When I nearly died from complications after delivering our twins, I grieved one thing possibly more than any other: the loss of my ability to breastfeed my babies. Breastfeeding was just something I knew that I would do. It was really important to me, and in our first few days in the hospital, I was breastfeeding Etta and pumping to send milk to Claire in the NICU at Children’s Hospital, too. I remember the agony of my possessed hospital pump that would randomly turn itself to high and threaten to rip my poor nipples right off. I remember the ritual of Jon cleaning all the various parts in the hospital room sink so we could get ready to do it all over again all too soon. And I remember the pride I felt in sending those little 2 ounce bottles of “liquid gold” to my girl recovering from surgery to close her myelomeningocele, feeling comfort that if I couldn’t be there holding her, at least she was getting a little bit of me to strengthen and nourish her. It was so important to me, that when I was intubated and unconscious in the ICU myself, my husband had a lactation consultant bring the pump up, because he just knew I’d be very mad if I woke up and discovered they had let my precious milk dry up.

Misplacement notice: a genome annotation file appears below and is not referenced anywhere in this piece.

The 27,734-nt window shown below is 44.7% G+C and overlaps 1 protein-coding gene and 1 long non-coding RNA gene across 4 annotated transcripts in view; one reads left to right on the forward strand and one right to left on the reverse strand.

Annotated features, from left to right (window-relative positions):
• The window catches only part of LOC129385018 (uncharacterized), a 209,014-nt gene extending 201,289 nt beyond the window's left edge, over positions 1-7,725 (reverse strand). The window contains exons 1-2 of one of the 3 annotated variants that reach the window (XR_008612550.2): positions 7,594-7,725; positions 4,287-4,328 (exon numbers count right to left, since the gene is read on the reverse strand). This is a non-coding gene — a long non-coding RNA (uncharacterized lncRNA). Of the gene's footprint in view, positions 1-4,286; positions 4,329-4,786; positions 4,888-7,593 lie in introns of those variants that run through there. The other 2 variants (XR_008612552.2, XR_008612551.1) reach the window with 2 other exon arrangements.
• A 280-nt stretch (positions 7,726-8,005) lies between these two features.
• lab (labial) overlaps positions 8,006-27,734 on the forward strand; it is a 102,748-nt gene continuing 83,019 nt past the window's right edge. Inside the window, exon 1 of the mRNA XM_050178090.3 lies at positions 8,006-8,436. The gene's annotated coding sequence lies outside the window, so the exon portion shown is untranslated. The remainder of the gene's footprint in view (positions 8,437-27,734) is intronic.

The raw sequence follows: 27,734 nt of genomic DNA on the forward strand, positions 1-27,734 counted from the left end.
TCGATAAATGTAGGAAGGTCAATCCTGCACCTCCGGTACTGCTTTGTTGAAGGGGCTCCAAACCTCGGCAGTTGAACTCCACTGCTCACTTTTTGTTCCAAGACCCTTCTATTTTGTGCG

it's breastfeeding awareness month, and for the first time, I'm not sad

it's breastfeeding awareness month, and for the first time, I'm not sad

Unfortunately, when I woke up, they told me that drying up was exactly what I would have to do, because the medicines I needed to help my heart were not safe for nursing moms, and there were no safer alternatives. I had to stop breastfeeding so my heart wouldn’t stop beating.

From where I sit now, with happy, healthy three year olds, this seems like an obvious choice– the clear, right thing for my health. But at the time it felt rather devastating, because I believed I’d be settling for “second best” for my babies. Oh, how I cried. I remember noticing that even my damn formula can said “breast is best” on it and SOBBING. And for a while, I felt sad or defensive every time breastfeeding came up. Sad because I didn’t get to do something that was important to me. Defensive because I felt like so many people essentially wanted to see a doctor’s note to justify our “choice.” “Breast is best” became a trigger for rage– oh yeah? Let me show you how bonded I am to these bottle-fed babies! Let me tell you about immune systems and antibodies when these formula-fed kiddos haven’t had a single ear infection in over 3 years of life!

it's breastfeeding awareness month, and for the first time, I'm not sad

But now, 3 years in, it’s amazing to realize how all of that has just kind of fallen away. My kids eat food now. They drink mostly water, and sometimes whole cow milk. No one really asks if they were breast or bottle fed. No one really questions our bond, or their intelligence, or their health. They’re just happy, healthy kids, and what seemed SO IMPORTANT and SO DEVASTATING to me back in that hospital room, my breasts and my heart aching for what I could no longer give to my babies, well, it seems so far away and so small now.